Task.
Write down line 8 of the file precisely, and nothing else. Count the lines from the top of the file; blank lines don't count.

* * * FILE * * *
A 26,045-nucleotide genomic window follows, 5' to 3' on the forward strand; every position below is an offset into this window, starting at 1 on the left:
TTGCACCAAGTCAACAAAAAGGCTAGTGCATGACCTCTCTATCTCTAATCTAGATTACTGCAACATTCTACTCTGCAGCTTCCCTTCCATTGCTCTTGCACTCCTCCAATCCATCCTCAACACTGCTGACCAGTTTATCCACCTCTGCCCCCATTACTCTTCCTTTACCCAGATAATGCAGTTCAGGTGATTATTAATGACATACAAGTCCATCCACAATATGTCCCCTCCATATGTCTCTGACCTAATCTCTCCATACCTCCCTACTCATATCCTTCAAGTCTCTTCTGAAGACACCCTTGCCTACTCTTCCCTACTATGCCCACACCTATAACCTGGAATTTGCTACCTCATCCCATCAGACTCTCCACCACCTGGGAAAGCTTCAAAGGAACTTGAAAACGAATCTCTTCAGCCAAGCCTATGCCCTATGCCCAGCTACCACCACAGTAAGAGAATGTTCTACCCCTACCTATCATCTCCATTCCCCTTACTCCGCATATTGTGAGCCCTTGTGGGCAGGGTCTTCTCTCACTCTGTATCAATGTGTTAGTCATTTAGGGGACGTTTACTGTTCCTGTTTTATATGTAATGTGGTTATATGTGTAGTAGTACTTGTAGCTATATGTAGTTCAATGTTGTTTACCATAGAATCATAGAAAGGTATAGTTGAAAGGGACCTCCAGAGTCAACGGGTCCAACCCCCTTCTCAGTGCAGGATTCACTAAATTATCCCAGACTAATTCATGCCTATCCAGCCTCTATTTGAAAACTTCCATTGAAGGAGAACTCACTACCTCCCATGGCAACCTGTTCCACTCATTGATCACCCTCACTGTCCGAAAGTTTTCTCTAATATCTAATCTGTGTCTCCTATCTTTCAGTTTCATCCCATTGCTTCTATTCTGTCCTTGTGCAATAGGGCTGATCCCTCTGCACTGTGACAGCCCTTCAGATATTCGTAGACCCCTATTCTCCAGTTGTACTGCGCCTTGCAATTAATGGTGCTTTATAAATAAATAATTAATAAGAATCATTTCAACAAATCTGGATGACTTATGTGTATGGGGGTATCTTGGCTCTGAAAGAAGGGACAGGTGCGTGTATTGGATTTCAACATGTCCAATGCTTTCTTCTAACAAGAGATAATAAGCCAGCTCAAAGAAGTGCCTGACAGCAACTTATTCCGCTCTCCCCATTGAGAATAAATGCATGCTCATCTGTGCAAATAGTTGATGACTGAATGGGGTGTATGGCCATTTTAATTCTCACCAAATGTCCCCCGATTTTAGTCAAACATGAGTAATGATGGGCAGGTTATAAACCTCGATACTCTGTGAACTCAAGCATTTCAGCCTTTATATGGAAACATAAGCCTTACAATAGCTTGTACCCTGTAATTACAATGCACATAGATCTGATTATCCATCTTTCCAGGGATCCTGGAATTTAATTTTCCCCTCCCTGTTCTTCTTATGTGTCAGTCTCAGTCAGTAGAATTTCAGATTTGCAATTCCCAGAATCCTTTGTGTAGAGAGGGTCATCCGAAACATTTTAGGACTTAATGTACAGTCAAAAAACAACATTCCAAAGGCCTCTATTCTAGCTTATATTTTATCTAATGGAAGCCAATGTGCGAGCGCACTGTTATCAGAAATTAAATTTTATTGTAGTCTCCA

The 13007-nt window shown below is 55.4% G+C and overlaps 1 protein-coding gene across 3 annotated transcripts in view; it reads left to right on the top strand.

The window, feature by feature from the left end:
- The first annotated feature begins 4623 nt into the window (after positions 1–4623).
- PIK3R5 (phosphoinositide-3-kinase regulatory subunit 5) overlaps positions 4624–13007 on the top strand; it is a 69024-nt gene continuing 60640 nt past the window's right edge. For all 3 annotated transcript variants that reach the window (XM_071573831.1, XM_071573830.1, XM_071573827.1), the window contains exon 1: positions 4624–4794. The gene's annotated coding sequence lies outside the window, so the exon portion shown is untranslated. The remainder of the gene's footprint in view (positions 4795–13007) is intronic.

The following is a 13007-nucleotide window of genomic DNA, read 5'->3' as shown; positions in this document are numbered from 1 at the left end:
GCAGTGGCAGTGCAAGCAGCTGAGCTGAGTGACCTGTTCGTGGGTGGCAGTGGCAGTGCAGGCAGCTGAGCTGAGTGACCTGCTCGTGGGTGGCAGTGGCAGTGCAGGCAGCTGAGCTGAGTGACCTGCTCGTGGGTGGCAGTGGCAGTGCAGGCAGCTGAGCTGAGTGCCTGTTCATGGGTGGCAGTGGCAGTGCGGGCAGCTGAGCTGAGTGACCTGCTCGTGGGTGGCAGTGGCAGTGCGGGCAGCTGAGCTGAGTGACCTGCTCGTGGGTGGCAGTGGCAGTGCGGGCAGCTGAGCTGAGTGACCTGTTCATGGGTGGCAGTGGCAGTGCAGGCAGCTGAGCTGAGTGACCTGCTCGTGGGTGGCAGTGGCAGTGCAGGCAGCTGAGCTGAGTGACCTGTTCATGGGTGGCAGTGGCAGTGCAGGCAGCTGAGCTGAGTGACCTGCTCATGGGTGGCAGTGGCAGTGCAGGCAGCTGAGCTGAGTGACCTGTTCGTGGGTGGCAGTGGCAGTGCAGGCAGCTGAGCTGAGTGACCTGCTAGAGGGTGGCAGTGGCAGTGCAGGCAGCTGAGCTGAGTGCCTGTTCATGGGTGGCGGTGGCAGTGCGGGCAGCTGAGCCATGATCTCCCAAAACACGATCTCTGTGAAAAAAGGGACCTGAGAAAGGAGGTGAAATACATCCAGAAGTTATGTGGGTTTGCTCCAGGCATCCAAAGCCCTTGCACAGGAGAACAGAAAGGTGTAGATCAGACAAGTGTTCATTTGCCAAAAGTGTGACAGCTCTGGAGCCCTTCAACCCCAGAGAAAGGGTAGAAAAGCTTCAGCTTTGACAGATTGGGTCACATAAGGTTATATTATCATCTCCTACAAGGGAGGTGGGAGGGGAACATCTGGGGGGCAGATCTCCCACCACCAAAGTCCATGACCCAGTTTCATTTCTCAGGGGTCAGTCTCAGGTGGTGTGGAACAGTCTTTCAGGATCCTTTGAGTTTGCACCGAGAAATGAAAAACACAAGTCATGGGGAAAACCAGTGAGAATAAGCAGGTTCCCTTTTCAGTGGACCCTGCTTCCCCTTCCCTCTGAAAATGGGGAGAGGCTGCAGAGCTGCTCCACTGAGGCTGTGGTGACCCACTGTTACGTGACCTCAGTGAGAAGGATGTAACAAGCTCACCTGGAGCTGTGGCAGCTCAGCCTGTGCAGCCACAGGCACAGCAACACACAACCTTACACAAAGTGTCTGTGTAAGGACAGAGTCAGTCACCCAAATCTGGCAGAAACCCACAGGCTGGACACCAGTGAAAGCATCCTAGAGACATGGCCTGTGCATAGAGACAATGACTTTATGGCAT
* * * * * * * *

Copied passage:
GCAGTGGCAGTGCAAGCAGCTGAGCTGAGTGACCTGTTCGTGGGTGGCAGTGGCAGTGCAGGCAGCTGAGCTGAGTGACCTGCTCGTGGGTGGCAGTGGCAGTGCAGGCAGCTGAGCTGAGTGACCTGCTCGTGGGTGGCAGTGGCAGTGCAGGCAGCTGAGCTGAGTGCCTGTTCATGGGTGGCAGTGGCAGTGCGGGCAGCTGAGCTGAGTGACCTGCTCGTGGGTGGCAGTGGCAGTGCGGGCAGCTGAGCTGAGTGACCTGCTCGTGGGTGGCAGTGGCAGTGCGGGCAGCTGAGCTGAGTGACCTGTTCATGGGTGGCAGTGGCAGTGCAGGCAGCTGAGCTGAGTGACCTGCTCGTGGGTGGCAGTGGCAGTGCAGGCAGCTGAGCTGAGTGACCTGTTCATGGGTGGCAGTGGCAGTGCAGGCAGCTGAGCTGAGTGACCTGCTCATGGGTGGCAGTGGCAGTGCAGGCAGCTGAGCTGAGTGACCTGTTCGTGGGTGGCAGTGGCAGTGCAGGCAGCTGAGCTGAGTGACCTGCTAGAGGGTGGCAGTGGCAGTGCAGGCAGCTGAGCTGAGTGCCTGTTCATGGGTGGCGGTGGCAGTGCGGGCAGCTGAGCCATGATCTCCCAAAACACGATCTCTGTGAAAAAAGGGACCTGAGAAAGGAGGTGAAATACATCCAGAAGTTATGTGGGTTTGCTCCAGGCATCCAAAGCCCTTGCACAGGAGAACAGAAAGGTGTAGATCAGACAAGTGTTCATTTGCCAAAAGTGTGACAGCTCTGGAGCCCTTCAACCCCAGAGAAAGGGTAGAAAAGCTTCAGCTTTGACAGATTGGGTCACATAAGGTTATATTATCATCTCCTACAAGGGAGGTGGGAGGGGAACATCTGGGGGGCAGATCTCCCACCACCAAAGTCCATGACCCAGTTTCATTTCTCAGGGGTCAGTCTCAGGTGGTGTGGAACAGTCTTTCAGGATCCTTTGAGTTTGCACCGAGAAATGAAAAACACAAGTCATGGGGAAAACCAGTGAGAATAAGCAGGTTCCCTTTTCAGTGGACCCTGCTTCCCCTTCCCTCTGAAAATGGGGAGAGGCTGCAGAGCTGCTCCACTGAGGCTGTGGTGACCCACTGTTACGTGACCTCAGTGAGAAGGATGTAACAAGCTCACCTGGAGCTGTGGCAGCTCAGCCTGTGCAGCCACAGGCACAGCAACACACAACCTTACACAAAGTGTCTGTGTAAGGACAGAGTCAGTCACCCAAATCTGGCAGAAACCCACAGGCTGGACACCAGTGAAAGCATCCTAGAGACATGGCCTGTGCATAGAGACAATGACTTTATGGCAT